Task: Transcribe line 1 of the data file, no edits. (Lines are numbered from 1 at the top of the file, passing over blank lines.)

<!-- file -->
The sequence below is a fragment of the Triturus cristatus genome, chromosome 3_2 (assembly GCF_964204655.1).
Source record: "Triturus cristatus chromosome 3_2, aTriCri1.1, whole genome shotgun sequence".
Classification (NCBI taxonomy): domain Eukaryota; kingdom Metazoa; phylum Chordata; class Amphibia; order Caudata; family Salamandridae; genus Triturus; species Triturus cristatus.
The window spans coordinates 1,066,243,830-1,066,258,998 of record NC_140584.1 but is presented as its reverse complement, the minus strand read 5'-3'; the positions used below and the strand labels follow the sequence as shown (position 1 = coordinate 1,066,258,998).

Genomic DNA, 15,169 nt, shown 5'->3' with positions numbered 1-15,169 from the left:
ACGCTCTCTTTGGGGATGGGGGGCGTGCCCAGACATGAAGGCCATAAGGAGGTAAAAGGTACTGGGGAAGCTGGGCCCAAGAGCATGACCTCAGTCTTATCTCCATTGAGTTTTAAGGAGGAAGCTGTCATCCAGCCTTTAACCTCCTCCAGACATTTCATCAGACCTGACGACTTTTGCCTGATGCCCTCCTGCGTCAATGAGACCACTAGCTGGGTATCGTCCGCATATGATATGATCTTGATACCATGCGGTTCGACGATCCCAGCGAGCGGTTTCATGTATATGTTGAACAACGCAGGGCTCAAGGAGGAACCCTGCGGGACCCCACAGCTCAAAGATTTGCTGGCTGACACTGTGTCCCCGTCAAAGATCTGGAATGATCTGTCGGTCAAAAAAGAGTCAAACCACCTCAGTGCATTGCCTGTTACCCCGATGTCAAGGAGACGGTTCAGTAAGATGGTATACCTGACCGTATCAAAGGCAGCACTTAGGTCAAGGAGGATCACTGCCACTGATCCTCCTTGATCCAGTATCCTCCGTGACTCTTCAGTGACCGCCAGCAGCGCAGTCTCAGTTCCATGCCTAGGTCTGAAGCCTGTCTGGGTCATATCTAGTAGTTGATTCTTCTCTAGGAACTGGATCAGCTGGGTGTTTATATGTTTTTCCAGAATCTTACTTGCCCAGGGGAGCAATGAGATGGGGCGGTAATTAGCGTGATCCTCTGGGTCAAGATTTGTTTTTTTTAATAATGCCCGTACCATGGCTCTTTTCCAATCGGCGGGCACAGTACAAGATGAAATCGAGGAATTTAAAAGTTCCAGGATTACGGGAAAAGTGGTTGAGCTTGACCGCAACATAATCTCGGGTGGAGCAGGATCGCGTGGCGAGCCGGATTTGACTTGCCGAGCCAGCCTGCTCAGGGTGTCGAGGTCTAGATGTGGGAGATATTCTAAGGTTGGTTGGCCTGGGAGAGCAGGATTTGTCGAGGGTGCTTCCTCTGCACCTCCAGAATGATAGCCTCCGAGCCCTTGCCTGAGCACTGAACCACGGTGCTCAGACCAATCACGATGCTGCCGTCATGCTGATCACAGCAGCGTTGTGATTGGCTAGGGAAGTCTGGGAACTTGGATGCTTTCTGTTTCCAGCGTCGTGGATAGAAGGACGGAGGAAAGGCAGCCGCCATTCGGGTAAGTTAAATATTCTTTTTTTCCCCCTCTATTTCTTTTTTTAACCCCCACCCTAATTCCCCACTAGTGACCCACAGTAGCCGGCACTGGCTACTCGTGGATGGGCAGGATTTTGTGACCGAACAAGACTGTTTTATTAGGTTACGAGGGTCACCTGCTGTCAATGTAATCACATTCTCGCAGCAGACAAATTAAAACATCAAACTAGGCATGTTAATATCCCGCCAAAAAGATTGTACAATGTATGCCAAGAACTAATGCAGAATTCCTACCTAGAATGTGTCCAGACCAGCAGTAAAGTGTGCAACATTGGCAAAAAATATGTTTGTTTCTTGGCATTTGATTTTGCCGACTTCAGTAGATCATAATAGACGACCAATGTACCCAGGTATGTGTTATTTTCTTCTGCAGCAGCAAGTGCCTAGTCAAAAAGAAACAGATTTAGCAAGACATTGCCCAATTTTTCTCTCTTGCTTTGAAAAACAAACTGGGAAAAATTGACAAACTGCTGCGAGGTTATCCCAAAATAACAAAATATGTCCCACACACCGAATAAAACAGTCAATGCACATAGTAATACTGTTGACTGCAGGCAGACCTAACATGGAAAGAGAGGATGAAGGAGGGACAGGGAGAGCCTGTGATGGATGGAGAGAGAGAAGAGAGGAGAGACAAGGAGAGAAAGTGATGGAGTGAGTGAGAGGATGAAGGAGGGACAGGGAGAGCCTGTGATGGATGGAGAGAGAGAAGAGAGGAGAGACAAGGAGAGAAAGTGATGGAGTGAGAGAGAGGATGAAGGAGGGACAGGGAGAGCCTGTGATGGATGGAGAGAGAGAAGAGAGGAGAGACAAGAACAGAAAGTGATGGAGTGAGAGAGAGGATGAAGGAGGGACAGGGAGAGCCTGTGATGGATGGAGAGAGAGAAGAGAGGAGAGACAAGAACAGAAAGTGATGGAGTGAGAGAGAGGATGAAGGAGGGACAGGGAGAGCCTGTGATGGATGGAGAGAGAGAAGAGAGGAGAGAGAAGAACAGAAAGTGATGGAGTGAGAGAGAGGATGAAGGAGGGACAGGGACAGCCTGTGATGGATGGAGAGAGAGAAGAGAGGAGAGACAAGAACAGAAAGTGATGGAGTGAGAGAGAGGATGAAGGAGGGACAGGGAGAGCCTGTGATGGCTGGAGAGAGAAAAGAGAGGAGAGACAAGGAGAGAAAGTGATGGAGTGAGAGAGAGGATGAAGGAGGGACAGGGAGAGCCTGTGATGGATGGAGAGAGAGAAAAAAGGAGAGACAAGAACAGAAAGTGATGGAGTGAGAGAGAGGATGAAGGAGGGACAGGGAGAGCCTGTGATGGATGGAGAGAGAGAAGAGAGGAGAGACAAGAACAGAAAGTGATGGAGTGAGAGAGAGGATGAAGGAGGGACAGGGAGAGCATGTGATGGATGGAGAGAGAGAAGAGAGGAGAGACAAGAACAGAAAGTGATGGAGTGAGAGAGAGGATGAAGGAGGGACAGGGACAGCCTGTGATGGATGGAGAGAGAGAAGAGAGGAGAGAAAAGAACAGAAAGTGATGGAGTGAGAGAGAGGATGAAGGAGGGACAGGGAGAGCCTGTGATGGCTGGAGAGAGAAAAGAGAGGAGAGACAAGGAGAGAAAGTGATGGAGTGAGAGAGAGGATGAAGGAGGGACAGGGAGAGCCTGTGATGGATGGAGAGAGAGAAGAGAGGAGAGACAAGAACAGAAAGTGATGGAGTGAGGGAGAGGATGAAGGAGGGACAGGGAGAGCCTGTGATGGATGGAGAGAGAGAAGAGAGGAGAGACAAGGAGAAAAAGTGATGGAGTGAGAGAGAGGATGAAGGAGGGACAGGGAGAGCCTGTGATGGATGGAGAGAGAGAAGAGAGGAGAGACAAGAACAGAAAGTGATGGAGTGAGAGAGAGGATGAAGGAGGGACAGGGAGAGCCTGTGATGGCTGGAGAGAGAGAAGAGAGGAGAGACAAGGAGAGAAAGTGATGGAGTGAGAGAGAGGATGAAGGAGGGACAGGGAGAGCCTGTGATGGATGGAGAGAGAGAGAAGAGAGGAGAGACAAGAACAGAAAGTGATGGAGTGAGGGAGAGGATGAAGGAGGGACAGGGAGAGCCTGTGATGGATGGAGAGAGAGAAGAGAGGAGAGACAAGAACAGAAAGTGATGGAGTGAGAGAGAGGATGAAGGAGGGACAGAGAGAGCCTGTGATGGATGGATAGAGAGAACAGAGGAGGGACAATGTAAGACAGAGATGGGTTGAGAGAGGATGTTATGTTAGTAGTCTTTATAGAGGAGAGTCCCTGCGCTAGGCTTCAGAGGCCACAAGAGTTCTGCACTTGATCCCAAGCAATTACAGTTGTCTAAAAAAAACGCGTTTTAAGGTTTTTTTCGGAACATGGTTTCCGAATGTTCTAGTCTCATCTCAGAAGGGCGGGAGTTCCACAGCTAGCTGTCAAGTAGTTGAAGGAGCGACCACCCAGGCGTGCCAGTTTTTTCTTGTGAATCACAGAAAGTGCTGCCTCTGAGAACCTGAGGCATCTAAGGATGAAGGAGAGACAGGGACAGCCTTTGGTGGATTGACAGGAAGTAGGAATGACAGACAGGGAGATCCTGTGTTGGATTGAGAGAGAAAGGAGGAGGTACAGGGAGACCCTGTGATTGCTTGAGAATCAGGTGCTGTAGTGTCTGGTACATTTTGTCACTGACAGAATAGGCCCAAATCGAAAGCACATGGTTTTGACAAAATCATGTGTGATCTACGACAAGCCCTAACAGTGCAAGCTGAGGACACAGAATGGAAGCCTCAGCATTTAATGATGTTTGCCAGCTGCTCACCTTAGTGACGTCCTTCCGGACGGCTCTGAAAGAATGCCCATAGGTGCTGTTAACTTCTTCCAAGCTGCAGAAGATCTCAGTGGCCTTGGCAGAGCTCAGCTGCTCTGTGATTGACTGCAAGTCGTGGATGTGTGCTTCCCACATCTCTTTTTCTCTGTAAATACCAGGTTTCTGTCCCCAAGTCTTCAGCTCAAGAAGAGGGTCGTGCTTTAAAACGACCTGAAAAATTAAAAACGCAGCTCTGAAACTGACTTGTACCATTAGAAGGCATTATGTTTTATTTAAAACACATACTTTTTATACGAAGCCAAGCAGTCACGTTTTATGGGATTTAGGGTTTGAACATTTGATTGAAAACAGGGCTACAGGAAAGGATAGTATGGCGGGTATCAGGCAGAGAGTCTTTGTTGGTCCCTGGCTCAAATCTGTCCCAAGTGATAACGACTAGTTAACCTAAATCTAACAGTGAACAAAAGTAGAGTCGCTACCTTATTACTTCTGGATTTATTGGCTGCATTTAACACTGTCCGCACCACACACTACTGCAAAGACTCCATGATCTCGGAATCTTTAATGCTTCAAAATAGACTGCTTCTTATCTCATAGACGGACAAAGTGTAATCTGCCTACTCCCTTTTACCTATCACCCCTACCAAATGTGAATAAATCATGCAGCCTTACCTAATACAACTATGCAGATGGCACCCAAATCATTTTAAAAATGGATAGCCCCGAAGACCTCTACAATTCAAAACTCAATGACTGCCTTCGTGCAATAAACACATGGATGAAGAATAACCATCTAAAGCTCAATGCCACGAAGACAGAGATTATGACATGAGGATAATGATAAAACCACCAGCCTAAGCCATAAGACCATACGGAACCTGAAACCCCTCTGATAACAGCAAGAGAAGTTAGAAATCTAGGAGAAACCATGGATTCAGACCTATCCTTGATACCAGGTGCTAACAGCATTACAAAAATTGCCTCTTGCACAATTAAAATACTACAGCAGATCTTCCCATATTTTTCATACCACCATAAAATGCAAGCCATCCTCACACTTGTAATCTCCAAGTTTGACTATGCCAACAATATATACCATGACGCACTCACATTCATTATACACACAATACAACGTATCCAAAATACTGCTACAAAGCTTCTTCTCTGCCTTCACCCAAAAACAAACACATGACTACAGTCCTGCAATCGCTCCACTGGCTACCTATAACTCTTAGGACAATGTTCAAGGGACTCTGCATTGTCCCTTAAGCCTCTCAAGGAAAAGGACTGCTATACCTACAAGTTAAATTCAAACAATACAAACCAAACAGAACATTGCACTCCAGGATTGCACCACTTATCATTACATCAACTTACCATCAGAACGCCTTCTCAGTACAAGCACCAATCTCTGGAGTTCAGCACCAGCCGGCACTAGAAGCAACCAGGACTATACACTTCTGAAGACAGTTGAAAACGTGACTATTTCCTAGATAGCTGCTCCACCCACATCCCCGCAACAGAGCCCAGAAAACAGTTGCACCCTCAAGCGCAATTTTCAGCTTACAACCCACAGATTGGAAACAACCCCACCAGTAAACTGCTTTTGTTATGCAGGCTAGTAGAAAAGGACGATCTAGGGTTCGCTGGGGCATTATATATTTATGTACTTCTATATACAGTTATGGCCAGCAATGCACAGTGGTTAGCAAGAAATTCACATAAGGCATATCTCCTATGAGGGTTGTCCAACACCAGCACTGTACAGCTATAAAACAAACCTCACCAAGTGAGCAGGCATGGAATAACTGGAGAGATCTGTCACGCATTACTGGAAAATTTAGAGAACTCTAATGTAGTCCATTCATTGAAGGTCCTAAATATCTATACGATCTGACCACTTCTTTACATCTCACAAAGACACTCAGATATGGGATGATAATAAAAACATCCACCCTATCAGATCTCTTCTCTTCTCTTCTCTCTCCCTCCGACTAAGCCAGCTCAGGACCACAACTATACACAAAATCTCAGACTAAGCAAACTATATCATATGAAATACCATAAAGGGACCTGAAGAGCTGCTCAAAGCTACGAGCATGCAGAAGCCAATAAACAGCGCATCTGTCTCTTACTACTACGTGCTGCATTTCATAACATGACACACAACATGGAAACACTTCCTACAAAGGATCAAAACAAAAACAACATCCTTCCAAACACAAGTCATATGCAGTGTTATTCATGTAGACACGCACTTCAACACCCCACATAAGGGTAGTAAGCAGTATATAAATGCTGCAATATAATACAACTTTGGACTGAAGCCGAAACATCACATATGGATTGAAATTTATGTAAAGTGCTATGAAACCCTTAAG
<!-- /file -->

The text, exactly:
The sequence below is a fragment of the Triturus cristatus genome, chromosome 3_2 (assembly GCF_964204655.1).